The Man and The Mentor: Webber Pays a Visit to SDSU

Aug 21, 2013


By Mick McGrane

Some of the photos are fading now, surrendering to the methodical march of time. The signature on an autographed basketball, though still legible, is fast fading, its author now 20 years older.

And while far from flirting with the maudlin that serves as a side dish to the proverbial mid-life crisis, turning 40 has made him take stock of his assets. It has prompted him to write a book that remains untitled and to pair it with a documentary that will tell his side of the story, a story that in the early 1990's rattled the rims and hijacked the high-tops of college basketball purists everywhere.

On this day, however, as Chris Webber stretches out his 6-foot-10 frame on a seat in the office of San Diego State basketball coach Steve Fisher, it's as much about The Mentor as it is Michigan's fabled Fab Five. Webber, who played two seasons under Fisher during the latter's eight-plus years as head coach of the Wolverines, has never visited San Diego State.

Inside Fisher's office, Webber is that kid in the candy store, an expression of delight crossing his face as his eyes skip from memento to memento. On a wall directly behind and slightly left of the coach's desk chair is Webber's framed Sacramento Kings jersey, flanked by the NBA jerseys of former Fab Five teammates Jalen Rose (Indiana Pacers) and Juwan Howard (Washington Wizards). On another wall hangs a photo of Webber, then at Michigan, delivering a two-handed reverse dunk. As he bends to admire a glass case housing myriad trophies, plaques and championship rings accrued by Fisher through the years, Webber seems temporarily transported to a time when the Fab Five's calling card of shaved heads, black socks and baggy shorts prompted both reverence and revulsion.

But that was two decades, five pro franchises and a million miles ago. He is no longer free of hair, nor responsibility. He has a wife, a family, a television career as an NBA analyst and a fervent desire to right any past wrongs. And should any arise, he is well aware of the potential consequences.

"Let me put it this way," said Webber, who spent a recent afternoon with his production company interviewing Fisher and his son, Aztecs assistant and Michigan graduate Mark, for his upcoming documentary. "I got in trouble (for a dorm prank) in college one time and all Coach Fisher said to me was, `Chris, you know the only thing I have to do is call your mom.' He knew what he was doing."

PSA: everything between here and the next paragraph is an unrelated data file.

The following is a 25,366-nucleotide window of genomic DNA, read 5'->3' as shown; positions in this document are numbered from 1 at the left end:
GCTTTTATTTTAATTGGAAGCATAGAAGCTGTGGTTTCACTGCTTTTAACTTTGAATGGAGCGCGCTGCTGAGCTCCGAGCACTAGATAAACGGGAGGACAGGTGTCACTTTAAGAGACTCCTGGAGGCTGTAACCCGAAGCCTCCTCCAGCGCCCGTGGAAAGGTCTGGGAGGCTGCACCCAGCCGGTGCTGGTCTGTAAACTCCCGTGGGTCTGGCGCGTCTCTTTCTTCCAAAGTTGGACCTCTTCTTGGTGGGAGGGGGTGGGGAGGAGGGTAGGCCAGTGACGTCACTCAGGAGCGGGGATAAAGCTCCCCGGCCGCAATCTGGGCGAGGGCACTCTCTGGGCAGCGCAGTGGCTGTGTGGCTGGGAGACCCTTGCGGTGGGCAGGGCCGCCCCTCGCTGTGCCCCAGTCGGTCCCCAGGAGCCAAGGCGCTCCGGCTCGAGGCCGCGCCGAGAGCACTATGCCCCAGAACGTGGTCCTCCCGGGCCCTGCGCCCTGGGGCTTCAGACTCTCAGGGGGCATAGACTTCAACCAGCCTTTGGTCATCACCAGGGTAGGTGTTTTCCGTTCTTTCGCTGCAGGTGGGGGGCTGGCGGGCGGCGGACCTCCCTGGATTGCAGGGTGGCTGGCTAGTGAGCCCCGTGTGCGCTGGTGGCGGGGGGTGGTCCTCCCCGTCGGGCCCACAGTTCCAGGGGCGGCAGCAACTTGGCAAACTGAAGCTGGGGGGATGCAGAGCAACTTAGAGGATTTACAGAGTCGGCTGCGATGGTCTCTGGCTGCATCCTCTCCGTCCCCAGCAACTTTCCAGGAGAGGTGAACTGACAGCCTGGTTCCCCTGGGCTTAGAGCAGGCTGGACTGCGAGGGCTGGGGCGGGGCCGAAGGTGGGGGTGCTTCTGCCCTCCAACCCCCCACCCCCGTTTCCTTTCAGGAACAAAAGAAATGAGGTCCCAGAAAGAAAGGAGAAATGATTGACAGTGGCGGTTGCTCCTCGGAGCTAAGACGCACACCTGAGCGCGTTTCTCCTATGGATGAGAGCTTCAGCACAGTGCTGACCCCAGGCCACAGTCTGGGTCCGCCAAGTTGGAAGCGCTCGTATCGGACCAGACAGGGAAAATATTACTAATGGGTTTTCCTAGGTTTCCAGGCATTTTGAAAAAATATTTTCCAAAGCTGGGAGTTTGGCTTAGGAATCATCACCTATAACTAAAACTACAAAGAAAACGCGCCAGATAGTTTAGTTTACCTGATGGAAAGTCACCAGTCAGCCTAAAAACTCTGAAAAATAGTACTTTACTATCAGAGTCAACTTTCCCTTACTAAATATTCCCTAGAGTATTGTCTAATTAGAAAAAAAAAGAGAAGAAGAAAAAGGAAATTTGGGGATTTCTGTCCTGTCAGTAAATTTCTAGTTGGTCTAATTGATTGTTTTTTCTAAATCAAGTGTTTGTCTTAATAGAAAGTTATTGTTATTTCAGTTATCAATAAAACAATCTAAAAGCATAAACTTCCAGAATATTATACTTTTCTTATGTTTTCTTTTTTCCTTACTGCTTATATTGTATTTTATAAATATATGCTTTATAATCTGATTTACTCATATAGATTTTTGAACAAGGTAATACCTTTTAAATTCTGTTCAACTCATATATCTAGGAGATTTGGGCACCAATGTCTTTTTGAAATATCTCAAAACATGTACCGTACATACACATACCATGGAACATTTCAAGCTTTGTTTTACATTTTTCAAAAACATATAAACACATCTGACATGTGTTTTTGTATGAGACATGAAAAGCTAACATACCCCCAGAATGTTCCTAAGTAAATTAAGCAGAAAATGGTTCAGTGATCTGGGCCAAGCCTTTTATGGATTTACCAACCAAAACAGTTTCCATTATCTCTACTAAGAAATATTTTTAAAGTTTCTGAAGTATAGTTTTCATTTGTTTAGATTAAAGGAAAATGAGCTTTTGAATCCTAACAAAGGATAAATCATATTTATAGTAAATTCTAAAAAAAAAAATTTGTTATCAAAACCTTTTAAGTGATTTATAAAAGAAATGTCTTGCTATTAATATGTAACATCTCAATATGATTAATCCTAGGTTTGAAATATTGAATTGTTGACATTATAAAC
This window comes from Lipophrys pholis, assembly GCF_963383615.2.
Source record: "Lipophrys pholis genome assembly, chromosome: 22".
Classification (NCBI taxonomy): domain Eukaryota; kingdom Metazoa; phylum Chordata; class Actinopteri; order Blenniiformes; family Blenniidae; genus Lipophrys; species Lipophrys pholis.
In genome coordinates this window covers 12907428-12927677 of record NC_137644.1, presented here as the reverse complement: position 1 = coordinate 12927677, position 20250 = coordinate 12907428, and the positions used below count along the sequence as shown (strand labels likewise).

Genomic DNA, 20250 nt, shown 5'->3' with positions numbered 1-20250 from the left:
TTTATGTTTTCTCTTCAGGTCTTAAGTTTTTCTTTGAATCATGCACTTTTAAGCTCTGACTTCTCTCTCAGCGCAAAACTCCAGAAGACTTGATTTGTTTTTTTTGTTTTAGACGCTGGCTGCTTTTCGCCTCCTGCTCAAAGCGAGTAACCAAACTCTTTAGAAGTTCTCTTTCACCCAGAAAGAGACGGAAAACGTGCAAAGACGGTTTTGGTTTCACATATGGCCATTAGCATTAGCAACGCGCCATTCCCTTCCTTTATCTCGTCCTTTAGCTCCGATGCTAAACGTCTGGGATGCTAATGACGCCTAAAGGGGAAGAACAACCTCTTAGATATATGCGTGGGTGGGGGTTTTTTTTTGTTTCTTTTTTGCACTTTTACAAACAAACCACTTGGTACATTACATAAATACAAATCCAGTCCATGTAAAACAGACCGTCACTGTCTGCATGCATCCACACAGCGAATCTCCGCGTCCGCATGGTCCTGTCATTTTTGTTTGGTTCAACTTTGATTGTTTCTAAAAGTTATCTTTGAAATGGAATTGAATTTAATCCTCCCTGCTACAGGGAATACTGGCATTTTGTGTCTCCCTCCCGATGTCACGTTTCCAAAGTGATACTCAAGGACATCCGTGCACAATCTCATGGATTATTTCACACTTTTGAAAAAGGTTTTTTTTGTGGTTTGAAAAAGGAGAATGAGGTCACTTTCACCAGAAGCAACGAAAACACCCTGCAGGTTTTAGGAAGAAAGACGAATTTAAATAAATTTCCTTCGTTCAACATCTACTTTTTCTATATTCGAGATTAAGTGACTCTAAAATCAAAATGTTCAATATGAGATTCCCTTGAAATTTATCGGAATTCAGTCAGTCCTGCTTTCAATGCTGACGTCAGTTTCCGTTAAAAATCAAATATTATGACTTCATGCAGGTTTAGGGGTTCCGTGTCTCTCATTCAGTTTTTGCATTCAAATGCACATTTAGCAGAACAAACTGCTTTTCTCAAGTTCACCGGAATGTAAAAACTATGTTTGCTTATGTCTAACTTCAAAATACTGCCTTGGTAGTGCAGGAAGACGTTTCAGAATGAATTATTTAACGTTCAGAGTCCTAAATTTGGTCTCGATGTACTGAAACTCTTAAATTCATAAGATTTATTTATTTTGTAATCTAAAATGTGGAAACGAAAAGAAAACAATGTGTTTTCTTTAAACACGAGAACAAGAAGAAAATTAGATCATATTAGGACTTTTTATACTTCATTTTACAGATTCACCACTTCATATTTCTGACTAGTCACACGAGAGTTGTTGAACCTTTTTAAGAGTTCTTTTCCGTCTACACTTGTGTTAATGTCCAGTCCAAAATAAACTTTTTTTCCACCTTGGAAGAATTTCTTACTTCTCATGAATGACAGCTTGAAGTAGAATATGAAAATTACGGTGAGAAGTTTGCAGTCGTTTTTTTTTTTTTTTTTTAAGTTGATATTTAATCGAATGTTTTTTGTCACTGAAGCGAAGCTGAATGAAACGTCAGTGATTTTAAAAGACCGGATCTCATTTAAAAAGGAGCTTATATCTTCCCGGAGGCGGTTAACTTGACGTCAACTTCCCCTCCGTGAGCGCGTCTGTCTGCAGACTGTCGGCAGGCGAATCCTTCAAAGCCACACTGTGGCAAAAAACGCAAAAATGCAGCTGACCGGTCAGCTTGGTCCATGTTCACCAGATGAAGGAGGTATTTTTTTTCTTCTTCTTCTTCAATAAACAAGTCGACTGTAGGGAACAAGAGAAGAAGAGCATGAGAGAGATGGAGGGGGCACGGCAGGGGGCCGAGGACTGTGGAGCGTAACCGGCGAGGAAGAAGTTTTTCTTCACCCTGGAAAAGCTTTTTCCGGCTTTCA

Still does. If others are dumbstruck by the wonders Fisher has worked on the Mesa, Webber is not. The No. 1-rated high school player in America coming out of Detroit Country Day School in 1991, Webber maintains that the keys to his former coach's success are simple: sincerity, honesty and a strict adherence to family values.

"He's a humble, wonderful man," Webber said. "And even though he's done so much for basketball (at SDSU), it's not just a matter of him wanting the men's basketball program to be great. He wants the women's basketball program to be great. He wants the women's volleyball program to be great. He knows the history of this place, from Tony Gwynn to Marshall Faulk and all the other great athletes who have come through here.

"As a coach, he was always so steady. He's the same way today as he was when he was recruiting me as a 16-year-old kid. He's a guy that you never see out of character. But the biggest thing with Coach is that he's always been about promoting family; it's never been about himself. He's a great man and a great person, and that's not easy to do at the same time. He has a sincerity that is so authentic it's just something you rarely see these days."

Unless you see it reflected in his players. Exhibit A: Former Aztec Kawhi Leonard, a first-round draft pick of the NBA's San Antonio Spurs and humility personified.

"Kawhi Leonard is the greatest ambassador San Diego State basketball has had since Coach Fisher got here," Webber said. "Coach went out and recruited Kawhi early before he was ever (California's) Mr. Basketball. You had all of these other schools that passed on him, but Coach knows talent. And if you talk to Kawhi about him, Kawhi has the same stories we all do.

"Coach has always preached that if you're passionate and you work hard that you deserve to have high expectations. But you have to do all of the other things to earn that right. As (the Fab Five), we thought we deserved that right. We thought we worked hard enough and we thought when we played that we were doing all of the things that he expected us to.

"He puts such a great reward system in place. It's a system where having small victories sets you up for the big victory."

A system applicable not only to basketball, but to life.

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